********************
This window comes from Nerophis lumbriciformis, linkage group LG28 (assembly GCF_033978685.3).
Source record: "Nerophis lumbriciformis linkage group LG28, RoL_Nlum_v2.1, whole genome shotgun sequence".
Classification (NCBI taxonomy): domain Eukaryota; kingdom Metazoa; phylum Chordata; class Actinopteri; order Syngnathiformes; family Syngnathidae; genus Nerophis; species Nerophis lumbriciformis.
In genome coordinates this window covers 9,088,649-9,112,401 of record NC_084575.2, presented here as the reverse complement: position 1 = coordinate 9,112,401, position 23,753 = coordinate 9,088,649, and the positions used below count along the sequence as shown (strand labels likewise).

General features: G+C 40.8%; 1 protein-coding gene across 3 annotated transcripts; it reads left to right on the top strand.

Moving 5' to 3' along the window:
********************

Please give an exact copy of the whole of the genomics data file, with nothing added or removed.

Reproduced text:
This window comes from Nerophis lumbriciformis, linkage group LG28 (assembly GCF_033978685.3).
Source record: "Nerophis lumbriciformis linkage group LG28, RoL_Nlum_v2.1, whole genome shotgun sequence".
Classification (NCBI taxonomy): domain Eukaryota; kingdom Metazoa; phylum Chordata; class Actinopteri; order Syngnathiformes; family Syngnathidae; genus Nerophis; species Nerophis lumbriciformis.
In genome coordinates this window covers 9,088,649-9,112,401 of record NC_084575.2, presented here as the reverse complement: position 1 = coordinate 9,112,401, position 23,753 = coordinate 9,088,649, and the positions used below count along the sequence as shown (strand labels likewise).

General features: G+C 40.8%; 1 protein-coding gene across 3 annotated transcripts; it reads left to right on the top strand.

Moving 5' to 3' along the window: